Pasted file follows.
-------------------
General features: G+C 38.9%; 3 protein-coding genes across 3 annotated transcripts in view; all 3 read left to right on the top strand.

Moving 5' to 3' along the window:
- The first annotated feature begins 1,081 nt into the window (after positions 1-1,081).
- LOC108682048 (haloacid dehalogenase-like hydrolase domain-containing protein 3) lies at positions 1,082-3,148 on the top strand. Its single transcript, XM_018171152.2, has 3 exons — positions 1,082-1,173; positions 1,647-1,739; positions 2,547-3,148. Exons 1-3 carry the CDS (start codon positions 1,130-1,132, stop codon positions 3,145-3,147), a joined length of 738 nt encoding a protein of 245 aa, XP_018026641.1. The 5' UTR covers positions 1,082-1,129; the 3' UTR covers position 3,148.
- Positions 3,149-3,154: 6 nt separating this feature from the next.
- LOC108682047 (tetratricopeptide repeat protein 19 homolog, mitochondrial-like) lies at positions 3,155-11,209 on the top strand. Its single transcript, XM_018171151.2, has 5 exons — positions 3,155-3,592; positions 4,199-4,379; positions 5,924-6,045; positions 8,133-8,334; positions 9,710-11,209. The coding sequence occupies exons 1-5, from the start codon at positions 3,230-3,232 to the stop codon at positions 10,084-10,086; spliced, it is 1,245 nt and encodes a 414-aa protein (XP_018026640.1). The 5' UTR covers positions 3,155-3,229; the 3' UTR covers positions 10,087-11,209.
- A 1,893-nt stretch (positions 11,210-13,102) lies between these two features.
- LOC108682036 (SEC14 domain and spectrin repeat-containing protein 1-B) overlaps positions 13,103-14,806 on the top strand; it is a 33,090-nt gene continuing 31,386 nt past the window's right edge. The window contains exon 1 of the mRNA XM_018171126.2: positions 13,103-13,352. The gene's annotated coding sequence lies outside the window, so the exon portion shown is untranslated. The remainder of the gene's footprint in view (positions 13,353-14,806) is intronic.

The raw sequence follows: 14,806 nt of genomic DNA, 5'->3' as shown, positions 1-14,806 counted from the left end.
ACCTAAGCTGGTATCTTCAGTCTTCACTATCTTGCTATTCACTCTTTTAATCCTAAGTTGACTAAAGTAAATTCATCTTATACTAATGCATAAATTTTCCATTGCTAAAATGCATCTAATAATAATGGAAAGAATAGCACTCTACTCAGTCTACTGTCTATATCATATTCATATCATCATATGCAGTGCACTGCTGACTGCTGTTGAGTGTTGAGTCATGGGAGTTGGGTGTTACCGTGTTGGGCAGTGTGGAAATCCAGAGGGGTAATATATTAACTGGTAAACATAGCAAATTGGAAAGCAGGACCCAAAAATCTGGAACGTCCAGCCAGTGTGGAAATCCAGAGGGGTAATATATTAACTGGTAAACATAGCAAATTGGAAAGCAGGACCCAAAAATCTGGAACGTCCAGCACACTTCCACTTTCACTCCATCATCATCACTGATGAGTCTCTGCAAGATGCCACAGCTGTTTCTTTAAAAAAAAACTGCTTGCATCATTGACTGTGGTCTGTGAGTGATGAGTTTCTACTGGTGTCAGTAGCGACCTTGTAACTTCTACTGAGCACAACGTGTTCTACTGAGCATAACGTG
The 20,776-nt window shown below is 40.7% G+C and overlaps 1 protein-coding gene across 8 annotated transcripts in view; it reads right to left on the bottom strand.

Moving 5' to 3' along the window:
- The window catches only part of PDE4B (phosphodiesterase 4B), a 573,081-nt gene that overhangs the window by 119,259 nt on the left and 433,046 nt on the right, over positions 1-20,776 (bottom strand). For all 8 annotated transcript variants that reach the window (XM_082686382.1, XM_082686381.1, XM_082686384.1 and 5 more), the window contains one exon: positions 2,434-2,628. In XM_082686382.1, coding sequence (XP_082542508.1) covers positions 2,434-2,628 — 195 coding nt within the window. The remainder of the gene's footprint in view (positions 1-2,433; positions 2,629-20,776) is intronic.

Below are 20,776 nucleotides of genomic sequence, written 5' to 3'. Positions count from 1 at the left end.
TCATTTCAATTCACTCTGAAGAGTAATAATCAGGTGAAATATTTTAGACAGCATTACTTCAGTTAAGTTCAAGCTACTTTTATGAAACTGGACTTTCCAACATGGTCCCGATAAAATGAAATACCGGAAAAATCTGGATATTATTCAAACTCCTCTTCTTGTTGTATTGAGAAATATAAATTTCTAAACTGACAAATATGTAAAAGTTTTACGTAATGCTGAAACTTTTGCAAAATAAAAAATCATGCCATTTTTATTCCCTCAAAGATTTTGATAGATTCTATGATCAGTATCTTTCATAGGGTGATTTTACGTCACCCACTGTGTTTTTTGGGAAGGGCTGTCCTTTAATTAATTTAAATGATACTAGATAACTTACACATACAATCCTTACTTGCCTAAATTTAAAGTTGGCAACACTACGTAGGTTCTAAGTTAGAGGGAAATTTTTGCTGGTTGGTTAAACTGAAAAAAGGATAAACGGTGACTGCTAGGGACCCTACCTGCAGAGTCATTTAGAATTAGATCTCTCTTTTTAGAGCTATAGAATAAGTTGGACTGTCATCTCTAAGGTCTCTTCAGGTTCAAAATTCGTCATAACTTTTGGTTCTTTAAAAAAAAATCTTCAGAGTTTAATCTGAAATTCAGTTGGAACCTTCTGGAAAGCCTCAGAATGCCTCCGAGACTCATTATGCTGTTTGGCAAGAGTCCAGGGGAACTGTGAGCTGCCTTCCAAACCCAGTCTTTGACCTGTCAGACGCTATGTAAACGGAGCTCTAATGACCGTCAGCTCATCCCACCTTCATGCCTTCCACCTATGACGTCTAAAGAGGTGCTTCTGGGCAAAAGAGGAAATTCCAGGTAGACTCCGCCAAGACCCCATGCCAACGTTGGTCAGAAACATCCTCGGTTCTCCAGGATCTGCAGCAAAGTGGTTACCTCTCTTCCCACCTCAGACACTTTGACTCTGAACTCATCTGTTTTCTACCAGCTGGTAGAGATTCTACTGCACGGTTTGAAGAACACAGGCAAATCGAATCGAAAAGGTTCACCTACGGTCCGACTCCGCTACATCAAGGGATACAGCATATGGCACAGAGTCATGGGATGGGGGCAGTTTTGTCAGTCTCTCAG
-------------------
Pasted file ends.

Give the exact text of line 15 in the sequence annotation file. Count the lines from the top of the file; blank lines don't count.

TCATTTCAATTCACTCTGAAGAGTAATAATCAGGTGAAATATTTTAGACAGCATTACTTCAGTTAAGTTCAAGCTACTTTTATGAAACTGGACTTTCCAACATGGTCCCGATAAAATGAAATACCGGAAAAATCTGGATATTATTCAAACTCCTCTTCTTGTTGTATTGAGAAATATAAATTTCTAAACTGACAAATATGTAAAAGTTTTACGTAATGCTGAAACTTTTGCAAAATAAAAAATCATGCCATTTTTATTCCCTCAAAGATTTTGATAGATTCTATGATCAGTATCTTTCATAGGGTGATTTTACGTCACCCACTGTGTTTTTTGGGAAGGGCTGTCCTTTAATTAATTTAAATGATACTAGATAACTTACACATACAATCCTTACTTGCCTAAATTTAAAGTTGGCAACACTACGTAGGTTCTAAGTTAGAGGGAAATTTTTGCTGGTTGGTTAAACTGAAAAAAGGATAAACGGTGACTGCTAGGGACCCTACCTGCAGAGTCATTTAGAATTAGATCTCTCTTTTTAGAGCTATAGAATAAGTTGGACTGTCATCTCTAAGGTCTCTTCAGGTTCAAAATTCGTCATAACTTTTGGTTCTTTAAAAAAAAATCTTCAGAGTTTAATCTGAAATTCAGTTGGAACCTTCTGGAAAGCCTCAGAATGCCTCCGAGACTCATTATGCTGTTTGGCAAGAGTCCAGGGGAACTGTGAGCTGCCTTCCAAACCCAGTCTTTGACCTGTCAGACGCTATGTAAACGGAGCTCTAATGACCGTCAGCTCATCCCACCTTCATGCCTTCCACCTATGACGTCTAAAGAGGTGCTTCTGGGCAAAAGAGGAAATTCCAGGTAGACTCCGCCAAGACCCCATGCCAACGTTGGTCAGAAACATCCTCGGTTCTCCAGGATCTGCAGCAAAGTGGTTACCTCTCTTCCCACCTCAGACACTTTGACTCTGAACTCATCTGTTTTCTACCAGCTGGTAGAGATTCTACTGCACGGTTTGAAGAACACAGGCAAATCGAATCGAAAAGGTTCACCTACGGTCCGACTCCGCTACATCAAGGGATACAGCATATGGCACAGAGTCATGGGATGGGGGCAGTTTTGTCAGTCTCTCAG